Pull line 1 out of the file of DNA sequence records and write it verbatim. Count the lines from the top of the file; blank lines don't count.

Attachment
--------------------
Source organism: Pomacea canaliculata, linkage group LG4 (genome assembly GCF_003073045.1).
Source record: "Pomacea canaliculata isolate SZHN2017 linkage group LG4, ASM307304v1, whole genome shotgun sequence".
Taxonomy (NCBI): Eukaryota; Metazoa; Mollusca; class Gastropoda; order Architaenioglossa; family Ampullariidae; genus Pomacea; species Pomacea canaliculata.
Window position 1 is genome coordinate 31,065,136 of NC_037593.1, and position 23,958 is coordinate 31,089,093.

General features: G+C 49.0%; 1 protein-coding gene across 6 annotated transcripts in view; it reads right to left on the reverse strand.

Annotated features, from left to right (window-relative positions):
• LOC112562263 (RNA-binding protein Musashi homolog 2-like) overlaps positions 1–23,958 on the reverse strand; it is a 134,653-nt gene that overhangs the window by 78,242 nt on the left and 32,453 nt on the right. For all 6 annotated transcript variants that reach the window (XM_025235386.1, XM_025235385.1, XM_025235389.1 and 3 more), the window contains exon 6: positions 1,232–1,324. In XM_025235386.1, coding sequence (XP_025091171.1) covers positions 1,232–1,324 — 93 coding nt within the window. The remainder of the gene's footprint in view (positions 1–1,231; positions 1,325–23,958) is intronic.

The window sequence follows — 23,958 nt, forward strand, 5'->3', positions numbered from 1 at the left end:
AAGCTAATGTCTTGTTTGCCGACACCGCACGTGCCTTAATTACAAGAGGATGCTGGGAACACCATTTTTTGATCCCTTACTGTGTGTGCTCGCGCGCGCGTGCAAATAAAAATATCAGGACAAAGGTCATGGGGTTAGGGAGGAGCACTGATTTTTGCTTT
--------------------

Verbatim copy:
Source organism: Pomacea canaliculata, linkage group LG4 (genome assembly GCF_003073045.1).